Ok Folks, That’s all for this week. Happy Holidays, be safe, and we’ll see you at the bar in time for a toast to 2014!
How Greek is your Yogurt? In fact, is your yogurt even yogurt? If you’ve been buying Yoplait Greek yogurt from General Mills, there’s a consumer fraud class action lawsuit that alleges the giant food processor has been misrepresenting the product as being Greek and yogurt.
“Yoplait Greek does not comply with the standard of identity of yogurt,” the lawsuit states. “Indeed, Yoplait Greek contains Milk Protein Concentrate (“MPC”) which is not among the permissible ingredients of yogurt, non-fat yogurt, and low-fat yogurt (collectively “yogurt”) as set forth under the Food, Drug, and Cosmetic Act.”
The Yoplait Greek yogurt class action lawsuit also states “The use of MPC is financially advantageous to defendants.” It allows General Mills to manufacture more product at lower cost, and that’s why they use it in the production of the yogurt.”
If this leaves you stuck for breakfast options—may I recommend last night’s leftovers…
Card Sharks Caught. This is one for all you conspiracy theorists out there—it’s pay day! A preliminary $7.2 billion settlement has been agreed by credit card giants MasterCard Inc, and Visa Inc, making it the largest antitrust settlement in US history.
The MasterCard Visa settlement, if approved, would resolve lawsuits brought as far back as 2005 by retailers who allege the credit card companies fixed debit and credit card swipe fees. Swipe fees are a small percentage of the purchase price and are taken by the credit card companies on every transaction made using their cards.
According to the terms of the settlement, filed in federal court in New York, Visa will pay $4.03 billion and MasterCard will pay $2.02 billion to a class of merchants, including small businesses and stores.
Additionally, both Visa and MasterCard will also agree to cut swipe fees by 10 basis points (0.1 percent) for eight months, which amounts to an additional $1.2 billion in relief for merchants.
The settlement also allows merchants and stores to impose a “checkout fee” to pass onto consumers, which is limited by a cap. It’s your lucky day!
Also included in the proposed settlement are credit card issuers such as JPMorgan Chase, Capital One, and Bank of America. Time to switch to the dark side…
Sachs Sacked. Remember 2008—(how could you forget, right?) The collapse of the financial world as we knew it—and the institutions such as Goldman Sachs who were in part responsible? Well, in 2009 The Public Employees’ Retirement System of Mississippi filed a securities class action against the financial institution, alleging New Century Financial Corp, which originated a Goldman Sachs $698 million mortgage-backed securities offering, failed to adhere to its underwriting standards and overstated the value of the collateral backing the loans.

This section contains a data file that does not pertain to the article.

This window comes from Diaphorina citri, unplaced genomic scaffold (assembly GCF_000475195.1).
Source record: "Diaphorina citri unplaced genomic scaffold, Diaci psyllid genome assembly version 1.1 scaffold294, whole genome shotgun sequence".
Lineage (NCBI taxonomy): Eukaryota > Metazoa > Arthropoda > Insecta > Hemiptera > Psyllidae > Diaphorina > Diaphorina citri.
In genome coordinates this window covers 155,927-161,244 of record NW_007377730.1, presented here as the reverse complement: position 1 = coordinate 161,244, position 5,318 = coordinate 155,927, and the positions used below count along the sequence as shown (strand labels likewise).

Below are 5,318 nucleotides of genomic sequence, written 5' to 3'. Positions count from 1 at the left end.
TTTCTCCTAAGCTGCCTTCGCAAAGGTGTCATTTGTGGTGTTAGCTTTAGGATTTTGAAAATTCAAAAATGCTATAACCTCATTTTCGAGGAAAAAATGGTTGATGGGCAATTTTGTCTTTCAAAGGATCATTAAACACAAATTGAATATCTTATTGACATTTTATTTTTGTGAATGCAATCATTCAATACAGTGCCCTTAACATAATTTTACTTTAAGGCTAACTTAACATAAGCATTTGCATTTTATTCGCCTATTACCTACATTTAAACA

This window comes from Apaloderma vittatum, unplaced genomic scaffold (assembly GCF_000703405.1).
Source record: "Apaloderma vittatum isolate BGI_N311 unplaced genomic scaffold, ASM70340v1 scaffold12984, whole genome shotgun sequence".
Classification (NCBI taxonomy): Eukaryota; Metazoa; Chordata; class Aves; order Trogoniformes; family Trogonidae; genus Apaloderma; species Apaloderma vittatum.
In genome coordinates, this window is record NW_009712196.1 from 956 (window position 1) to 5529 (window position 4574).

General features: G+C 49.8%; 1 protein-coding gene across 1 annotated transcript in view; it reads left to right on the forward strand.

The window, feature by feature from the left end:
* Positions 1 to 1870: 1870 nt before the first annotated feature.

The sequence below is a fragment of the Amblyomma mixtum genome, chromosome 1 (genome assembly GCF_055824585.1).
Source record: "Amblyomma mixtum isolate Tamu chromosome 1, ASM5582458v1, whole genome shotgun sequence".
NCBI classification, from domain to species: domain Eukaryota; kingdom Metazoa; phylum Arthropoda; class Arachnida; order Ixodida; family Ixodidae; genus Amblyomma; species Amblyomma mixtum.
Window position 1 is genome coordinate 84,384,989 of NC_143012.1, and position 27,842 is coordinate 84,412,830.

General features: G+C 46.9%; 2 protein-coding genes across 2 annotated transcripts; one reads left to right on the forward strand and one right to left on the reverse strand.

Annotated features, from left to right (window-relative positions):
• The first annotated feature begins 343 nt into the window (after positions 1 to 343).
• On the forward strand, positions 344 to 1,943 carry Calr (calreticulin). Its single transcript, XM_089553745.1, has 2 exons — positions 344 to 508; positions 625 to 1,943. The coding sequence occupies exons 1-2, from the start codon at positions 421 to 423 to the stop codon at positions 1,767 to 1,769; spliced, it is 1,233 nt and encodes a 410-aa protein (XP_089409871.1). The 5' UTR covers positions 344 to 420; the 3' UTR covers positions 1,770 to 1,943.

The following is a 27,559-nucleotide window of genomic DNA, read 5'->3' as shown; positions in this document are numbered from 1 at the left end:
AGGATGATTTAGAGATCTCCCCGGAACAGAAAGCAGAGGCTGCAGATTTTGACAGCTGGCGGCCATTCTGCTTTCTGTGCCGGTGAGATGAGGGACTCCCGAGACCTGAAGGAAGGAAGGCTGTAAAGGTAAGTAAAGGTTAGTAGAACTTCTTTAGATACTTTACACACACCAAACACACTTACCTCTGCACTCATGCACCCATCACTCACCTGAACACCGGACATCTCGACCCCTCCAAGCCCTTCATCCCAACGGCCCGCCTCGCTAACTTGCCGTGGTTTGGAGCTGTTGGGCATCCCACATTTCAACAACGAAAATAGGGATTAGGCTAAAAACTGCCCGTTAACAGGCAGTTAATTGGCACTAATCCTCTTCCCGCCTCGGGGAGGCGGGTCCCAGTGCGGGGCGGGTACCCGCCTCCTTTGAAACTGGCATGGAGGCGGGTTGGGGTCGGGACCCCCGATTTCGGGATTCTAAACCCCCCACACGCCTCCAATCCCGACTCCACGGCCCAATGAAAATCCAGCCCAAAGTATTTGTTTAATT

The fund claimed Goldman Sachs didn’t conduct proper due diligence when it bought the loans in 2005. If I’m not mistaken, that was the crux of the entire meltdown—lack of due diligence—on everyone’s part.
This week, a preliminary Goldman Sachs securities class action settlement was announced.
The lawyer representing the retirement fund told U.S. District Judge Harold Baer in a letter made public that both sides had accepted a settlement proposed by a mediator. Details of the agreement weren’t disclosed, according to a report by Bloomberg Businessweek.
The case is Public Employees Retirement System of Mississippi v. Goldman Sachs Group Inc., 09-cv-01110, U.S. District Court, Southern District of New York (Manhattan).
Ok—That’s a wrap. Happy Friday! See you at the bar!
Wynn Gambling with Employees Health? After all the noise about second hand smoke being a known risk factor for cancer, you would think the last thing an employer would want to do is wilfully expose its employees to the carcinogen. At the very least, why risk the lawsuit, right?
Wrong. The employees at Wynn Las Vegas Hotel and Casino filed a class action lawsuit this week, alleging that Wynn failed to provide a safe work environment for its employees and failed to protect them from the effects of second-hand smoke.
According to the suit, the risks are exacerbated for employees because not only is smoking permitted 24 hours a day, 7 days a week, but it is also encouraged. In some cases the casino gives cigarettes away to gamblers on the casino floor. What? That’s bad judgement no matter how you look at it.
The suit further claims employees that complain about the smoke risk losing their jobs. So, let’s see, you have to choose between risking your health or your livelihood. Or sue. Well—I’d choose the last option as well.
New Math on Big Bank Fees: Big Banks = Big Fees = Big Lawsuits = Big Settlements. At Read the rest of this entry »